Final Project, Option 5

Shakespeare's Sources


Due: May 5, 2014


For this 5-7 page essay, you will examine how Shakespeare uses sources to write his plays. As we have discussed in class, Shakespeare almost always drew on source texts - often several at a time - as he created plays for the stage. Your job is to discuss how Shakespeare works with his materials.


Goal: The goal of this assignment is thus to make and defend an interpretive claim about how Shakespeare adapts his source text(s). In other words, your task is to give a strong, argumentative answer to the question, "What is Shakespeare doing to these sources?" To do so, you must address what Shakespeare is adapting, how he's adapting it, why he's adapting it that way, and what it means that he's adapting it that way.


Choosing a source: The first step is to choose a source text and a play for which it acted as a source. There are plenty to choose from. Several books and websites will help you:

- (This is Geoffrey Bullough's multi-volume set titled Narrative and Dramatic Sources of Shakespeare. It contains the texts of Shakespeare's sources.)

- (This is Stuart Gillespie's Shakespeare's Books, a helpful dictionary of all of Shakespeare's sources. This book is available in print and electronic book.)

- (This website is confusing but helpful for locating specific sources.)

Feel free to talk with your professor about good options. It may help you to choose a play you like, then find that play's sources. You must inform your professor that you're choosing this option by April 23rd, and you must choose your play/source and inform your professor by April 28th.


Next steps: Once you have chosen your play and source, you should read them both. If we've read the play in class, you should reread it. After reading and extensive notetaking, you should begin to construct your essay. It may help you to consult some of the scholarly conversation about Shakespeare's use of particular sources; the Gillespie book cited above is the best place to turn for that information. (You can also ask your professor.) You may also want to look at what the actual book looked like that Shakespeare used. In that case, you can use the EEBO database (Early English Books Online), available through KU Libraries. The key as you think about the film and its sources is to consider what the adaptation is doing to Shakespeare and what it stands to gain by doing those things. You must think critically about the act of re-creation. What changes does Shakespeare make, and why? How does he resituate the sources in a new context, and why, and how does that change how we see the play? How do Shakespeare's dramaturgical choices in adapting his sources relate to the play? In sum, what does Shakespeare do to his sources, and why does it matter?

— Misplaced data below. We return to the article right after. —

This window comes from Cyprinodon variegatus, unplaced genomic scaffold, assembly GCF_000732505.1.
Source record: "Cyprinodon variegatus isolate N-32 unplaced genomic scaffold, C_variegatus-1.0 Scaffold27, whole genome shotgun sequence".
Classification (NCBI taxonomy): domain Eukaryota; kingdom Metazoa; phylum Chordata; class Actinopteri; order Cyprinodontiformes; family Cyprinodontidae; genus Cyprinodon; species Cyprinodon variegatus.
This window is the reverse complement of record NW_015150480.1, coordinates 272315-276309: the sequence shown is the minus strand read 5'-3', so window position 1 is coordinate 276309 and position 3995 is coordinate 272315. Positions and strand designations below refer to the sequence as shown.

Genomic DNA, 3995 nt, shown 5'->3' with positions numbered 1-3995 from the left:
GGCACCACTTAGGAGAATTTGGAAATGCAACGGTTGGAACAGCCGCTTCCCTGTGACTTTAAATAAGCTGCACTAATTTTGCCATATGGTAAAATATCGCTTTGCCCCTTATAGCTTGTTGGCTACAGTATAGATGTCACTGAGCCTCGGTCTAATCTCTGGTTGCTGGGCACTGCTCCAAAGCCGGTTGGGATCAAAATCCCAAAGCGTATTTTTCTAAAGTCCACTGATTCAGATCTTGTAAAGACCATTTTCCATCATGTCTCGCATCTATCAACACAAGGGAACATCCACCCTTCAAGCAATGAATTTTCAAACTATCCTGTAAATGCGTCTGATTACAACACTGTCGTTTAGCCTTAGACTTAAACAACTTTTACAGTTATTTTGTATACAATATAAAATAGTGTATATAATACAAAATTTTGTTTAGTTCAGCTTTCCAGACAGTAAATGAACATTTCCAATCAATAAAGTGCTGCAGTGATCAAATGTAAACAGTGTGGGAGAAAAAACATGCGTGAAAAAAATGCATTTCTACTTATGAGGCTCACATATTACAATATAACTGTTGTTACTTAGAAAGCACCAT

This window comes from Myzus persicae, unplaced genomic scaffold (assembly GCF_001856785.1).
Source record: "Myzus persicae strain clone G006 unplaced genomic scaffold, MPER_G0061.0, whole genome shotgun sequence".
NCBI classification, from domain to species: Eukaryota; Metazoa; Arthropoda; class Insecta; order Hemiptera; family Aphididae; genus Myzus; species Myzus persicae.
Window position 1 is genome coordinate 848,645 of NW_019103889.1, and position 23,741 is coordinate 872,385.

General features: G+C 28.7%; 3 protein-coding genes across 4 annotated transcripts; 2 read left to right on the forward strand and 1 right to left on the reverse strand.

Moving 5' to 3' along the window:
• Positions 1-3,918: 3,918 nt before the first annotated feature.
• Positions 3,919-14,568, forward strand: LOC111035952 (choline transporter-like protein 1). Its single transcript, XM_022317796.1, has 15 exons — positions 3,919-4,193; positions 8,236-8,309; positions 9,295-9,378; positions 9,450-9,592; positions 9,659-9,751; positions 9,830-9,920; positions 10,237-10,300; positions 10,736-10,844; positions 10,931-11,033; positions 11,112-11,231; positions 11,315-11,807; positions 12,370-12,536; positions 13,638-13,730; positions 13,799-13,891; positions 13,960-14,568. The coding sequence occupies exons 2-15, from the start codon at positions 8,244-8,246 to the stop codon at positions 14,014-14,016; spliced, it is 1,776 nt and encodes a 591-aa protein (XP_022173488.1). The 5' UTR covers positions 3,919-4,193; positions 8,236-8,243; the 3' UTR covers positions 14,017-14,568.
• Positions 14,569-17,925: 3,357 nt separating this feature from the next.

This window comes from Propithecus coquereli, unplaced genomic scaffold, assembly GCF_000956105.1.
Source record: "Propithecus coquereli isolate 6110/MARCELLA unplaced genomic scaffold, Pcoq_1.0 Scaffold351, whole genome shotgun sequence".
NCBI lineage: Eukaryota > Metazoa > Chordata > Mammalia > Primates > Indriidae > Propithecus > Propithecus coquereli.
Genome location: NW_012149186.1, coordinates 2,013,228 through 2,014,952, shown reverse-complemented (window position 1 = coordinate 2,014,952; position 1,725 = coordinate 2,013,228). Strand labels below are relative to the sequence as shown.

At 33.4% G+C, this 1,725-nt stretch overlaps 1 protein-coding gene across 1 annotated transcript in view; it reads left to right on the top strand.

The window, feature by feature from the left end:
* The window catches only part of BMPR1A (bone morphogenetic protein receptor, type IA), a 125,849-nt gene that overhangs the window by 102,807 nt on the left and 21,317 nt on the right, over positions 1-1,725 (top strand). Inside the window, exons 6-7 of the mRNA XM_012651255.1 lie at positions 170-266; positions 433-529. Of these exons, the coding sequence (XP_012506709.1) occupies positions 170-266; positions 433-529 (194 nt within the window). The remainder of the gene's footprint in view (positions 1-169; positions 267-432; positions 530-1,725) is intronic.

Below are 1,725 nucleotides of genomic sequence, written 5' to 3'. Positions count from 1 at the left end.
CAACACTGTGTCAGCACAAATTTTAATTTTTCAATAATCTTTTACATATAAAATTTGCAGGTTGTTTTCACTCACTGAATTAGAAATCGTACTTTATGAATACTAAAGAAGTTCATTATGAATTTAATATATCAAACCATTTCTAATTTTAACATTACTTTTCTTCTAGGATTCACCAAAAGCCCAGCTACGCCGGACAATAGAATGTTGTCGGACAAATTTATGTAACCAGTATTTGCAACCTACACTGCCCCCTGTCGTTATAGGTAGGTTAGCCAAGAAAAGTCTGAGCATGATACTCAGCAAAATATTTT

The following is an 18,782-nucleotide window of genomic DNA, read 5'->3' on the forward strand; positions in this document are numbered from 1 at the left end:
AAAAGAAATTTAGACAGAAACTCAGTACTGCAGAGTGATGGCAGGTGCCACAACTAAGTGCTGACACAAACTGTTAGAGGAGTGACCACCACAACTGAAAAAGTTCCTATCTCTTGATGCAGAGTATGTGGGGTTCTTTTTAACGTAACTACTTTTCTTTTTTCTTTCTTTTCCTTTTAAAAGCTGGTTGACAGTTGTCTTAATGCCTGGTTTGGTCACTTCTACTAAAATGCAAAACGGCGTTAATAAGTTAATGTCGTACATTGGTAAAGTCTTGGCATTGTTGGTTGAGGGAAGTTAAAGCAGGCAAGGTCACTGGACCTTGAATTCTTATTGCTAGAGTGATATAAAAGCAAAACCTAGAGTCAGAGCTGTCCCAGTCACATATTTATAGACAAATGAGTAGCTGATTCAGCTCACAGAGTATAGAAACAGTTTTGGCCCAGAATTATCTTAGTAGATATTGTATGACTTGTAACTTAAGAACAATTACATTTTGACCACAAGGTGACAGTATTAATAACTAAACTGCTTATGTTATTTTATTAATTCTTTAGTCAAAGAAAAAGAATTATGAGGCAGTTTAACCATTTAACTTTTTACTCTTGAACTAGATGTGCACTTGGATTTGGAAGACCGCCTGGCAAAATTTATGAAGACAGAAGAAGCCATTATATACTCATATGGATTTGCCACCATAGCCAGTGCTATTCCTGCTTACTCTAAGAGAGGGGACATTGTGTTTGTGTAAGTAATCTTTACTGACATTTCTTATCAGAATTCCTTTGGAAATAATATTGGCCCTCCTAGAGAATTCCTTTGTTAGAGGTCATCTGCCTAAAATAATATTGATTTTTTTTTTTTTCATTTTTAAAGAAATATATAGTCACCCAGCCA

The Paper: A strong thesis will constitute a compelling, argumentative claim about the source and play in question. Often the best way to write a thesis for this kind of paper is to let your syntax embody the relationship you want to express. For instance, don't just write that "Shakespeare made Hotspur and Henry the same age." Instead, write that "Shakespeare's choice to change Holinshed's Chronicle and make Hotspur and Henry the same age creates the central dramatic conflict of the play. In doing so, Shakespeare both defers to and deflects the authority of Holinshed's account." (This may not be a great example, except that its syntax reflects the claim being made.)


A note on cultural and historical evidence: make a point to avoid with excited fastidiousness using generalizations about Shakespeare's time and culture to make your argument. If you find yourself writing something like "people in Shakespeare's time believed. . .," you are making a generalization, but more importantly you are letting that generalization think for you. If you want to use broad-based statements to make a point - such as "Shakespeare's audience would have known what to expect at the end of Henry V" - you must find resources that demonstrate that fact.


A very successful paper will:

- be properly formatted

- be free of grammatical errors and stylistic unclarity

- address the central questions of the assignment clearly and cogently

- have a strong, clear thesis that unifies the paper into an interpretive claim about Shakespeare's use of his sources

- be thoughtfully organized into a paragraph structure that most persuasively articulates the paper's argument

- have paragraphs that contain discernible topics, transitions, and a cogent structure

- marshal appropriate evidence and analysis to advance the thesis

- cite all sources appropriately


Format: the essay should be between 5-7 pages long and should follow MLA formatting guidelines. If you are not familiar with MLA formatting, see me. Late papers will not be accepted. Do not hesitate to contact me with questions or problems - especially in the early stages of writing, when you are choosing and researching a topic. Past students have described paper consultations with me as "F%&$, that was awesome!" "my face melted again!" and "I'll probably graduate."